Our Collections

The OJA’s records span all segments of Ontario’s Jewish community. We have records from businesses, families, labour unions, organizations, and synagogues. These records date from the community’s earliest days to its present. What’s more, they come from all over Ontario and in every format you can think of. If you were to lay out all of our boxes, they would stretch from the foot of Yonge Street to Dundas Square!

Below you can find highlights from our newest acquisitions as well as collections that have recently been processed and added to our website search. If you are interested in donating records to the OJA, let us know.

Acquisition of the Month

On 1 November 2018, the OJA acquired photographs of Toronto-based photographer Nir Bareket (1939-2015). Bareket, who was born in Mandatory Palestine, moved to Toronto in 1975, where he became the first living photographer to have his photographs acquired by City of Toronto Archives. Among the topics he explored in his photography were homelessness, theatre in Toronto, cities, Ellis Island, and the Don Jail. He also photographed the March of the Living educational program in Poland and Israel.

The physical extent of the graphic material acquired works out to about two carts. After archivists make their selection of what to keep, the material will be housed in the OJA’s climate-controlled vault, a small portion of which will be housed in cold storage in order to further extend the life of the materials.

From Latkes to Laffas: Jewish Toronto's Favourite Eateries, 1900-2017. In 2017, Beth Tzedec’s Reuben and Helene Dennis Museum hosted the From Latkes to Laffas exhibition, which examined Jewish eateries in Toronto from 1900-2017. As part of mounting the exhibition, a great deal of research was done. The findings of that research, which afford a unique look at local food culture over a one-hundred-year period, were then compiled in a binder that Gella Rothstein, co-chair of the shul’s museum committee, donated to the OJA. The binder has already been consulted by two U of T iSchool students as part of their research on Jewish storefronts.

Jonathan Maister. On 26 November 2018, the OJA formally launched its Southern African Legacy Project. The project, which explored the southern African community in Ontario, motivated South African expat Jonathan Maister to donate a photograph of himself in military uniform to the OJA along with a document titled “The Experiences of Zaida Isaac Zlotnick, Maternal Grandfather,” which Maister took down in 1982. Maister’s donation complements a previous donation of his that includes a memoir recounting some of his experiences in the South African military.

Ray and Rose Wolfe. Elizabeth Wolfe, former chair of UJA Federation of Greater Toronto, donated family photographs and textual records documenting the lives of her parents, Ray and Rose Wolfe. Described in the Canadian Jewish News as “the power couple that led the community in business and social causes,” the photographs span a good part of the couple’s life together. As befits their key role in the Jewish community, many photographs depict Mr. and Mrs. Wolfe with various dignitaries, including one photograph of Mrs. Wolfe with a young Justin Trudeau.

Wahl family. Towards the end of November, Stephen Wahl donated photographs documenting his family. Stephen’s immediate family was made up of his mother and father, Jack and Sydney Wahl, himself, and his two sisters, Charis and Pauline. In addition to photographs of his immediate family, the accession also includes photographs of grandparents, confirmation portraits, and six class photographs, most likely taken at Forest Hill Collegiate in the 1950s and ’60s.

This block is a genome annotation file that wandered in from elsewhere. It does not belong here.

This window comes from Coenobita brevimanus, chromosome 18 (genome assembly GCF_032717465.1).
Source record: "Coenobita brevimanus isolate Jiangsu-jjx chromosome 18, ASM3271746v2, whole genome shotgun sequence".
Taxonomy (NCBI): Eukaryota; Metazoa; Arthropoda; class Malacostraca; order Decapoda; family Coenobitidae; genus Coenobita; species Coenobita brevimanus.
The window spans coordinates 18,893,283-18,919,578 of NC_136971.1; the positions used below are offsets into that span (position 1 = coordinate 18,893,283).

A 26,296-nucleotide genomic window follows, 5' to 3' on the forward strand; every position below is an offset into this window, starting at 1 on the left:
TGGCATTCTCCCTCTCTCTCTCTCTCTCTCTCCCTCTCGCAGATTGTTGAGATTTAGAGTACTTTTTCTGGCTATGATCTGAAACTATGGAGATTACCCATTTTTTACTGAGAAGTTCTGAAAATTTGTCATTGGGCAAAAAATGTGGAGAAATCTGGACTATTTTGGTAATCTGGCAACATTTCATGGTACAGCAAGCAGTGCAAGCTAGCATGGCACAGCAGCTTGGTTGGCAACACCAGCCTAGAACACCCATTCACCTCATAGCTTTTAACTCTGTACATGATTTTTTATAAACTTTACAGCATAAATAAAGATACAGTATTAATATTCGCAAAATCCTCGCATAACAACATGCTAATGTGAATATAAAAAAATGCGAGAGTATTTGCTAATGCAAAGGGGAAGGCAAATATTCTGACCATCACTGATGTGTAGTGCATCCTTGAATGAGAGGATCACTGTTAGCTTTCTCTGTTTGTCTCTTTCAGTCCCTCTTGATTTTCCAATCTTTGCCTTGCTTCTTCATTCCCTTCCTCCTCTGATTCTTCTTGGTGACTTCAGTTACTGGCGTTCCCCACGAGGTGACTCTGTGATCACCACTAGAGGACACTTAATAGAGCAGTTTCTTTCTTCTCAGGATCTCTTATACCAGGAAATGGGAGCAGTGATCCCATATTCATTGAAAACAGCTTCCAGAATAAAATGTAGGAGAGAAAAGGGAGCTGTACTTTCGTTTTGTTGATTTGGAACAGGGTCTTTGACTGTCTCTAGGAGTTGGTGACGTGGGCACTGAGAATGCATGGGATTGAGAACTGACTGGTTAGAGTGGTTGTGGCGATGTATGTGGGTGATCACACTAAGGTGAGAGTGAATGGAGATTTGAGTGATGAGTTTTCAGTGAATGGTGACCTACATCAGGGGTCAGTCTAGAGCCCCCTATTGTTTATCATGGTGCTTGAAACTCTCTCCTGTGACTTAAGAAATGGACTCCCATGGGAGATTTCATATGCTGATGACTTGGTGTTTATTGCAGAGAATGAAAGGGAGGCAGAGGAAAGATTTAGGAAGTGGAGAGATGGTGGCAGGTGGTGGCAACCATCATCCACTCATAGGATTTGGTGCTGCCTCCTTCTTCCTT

Recently Processed

Julius Katz photos, [195-?]. Ontario Jewish Archives, Blankenstein Family Heritage Centre, fonds 55, series 8, file 30, item 1.J.P. Katz Fonds. Consisting of over 5.5 metres of textual records and photographs, this fonds documents Katz's work with Mizrachi-Hapoel Hamizrachi, the Toronto Zionist Council, the United Jewish Welfare Fund, and other Jewish organizations in Toronto, as well as his fundraising efforts for various theological seminaries and the Jewish National Fund. The records include correspondence and memoranda, meeting minutes, subject files, financial records, newspaper clippings and scrapbooks. The fonds also includes some family records and correspondence, and some business records from the Reliable Tobacco Company. Discover the collection


Testing at Bergen Belsen Displaced Persons Camp, 1947. Tailor Project photos, 1947. Ontario Jewish Archives, Blankenstein Family Heritage Centre, fonds 70, file 5, item 4.Canadian Overseas Garment Workers Commission series. In late 1947 and early 1948 representatives of the Canadian garment industry organized what became known as the Tailor Project, an immigration program planned to select more than 2,200 skilled tailors from the Displaced Person camps of Europe, facilitate their immigration, and give them jobs in the garment trade and housing in Canada. Canadian Jewish Congress, eager to rescue Holocaust survivors from the DP camps, knew the government would approve a plan to bring in skilled workers to fill a shortage in the garment trades. The Tailor Project was the first program that permitted large numbers of Jewish adults to immigrate to Canada following the Second World War. Max E. Enkin (men's clothing), Max Federman (fur workers), Joe Mack and others were sent by the Commission to Europe as part of the selection team. In response to Max Enkin's emphasis on providing accommodation, many individuals and community organizations reached out to those in need. Under the direction of the United Jewish Relief Agency, the office of the Canadian Overseas Garment Commission attended to the many and varying needs of the immigrant tailors, both Jewish and non-Jewish. Discover the collection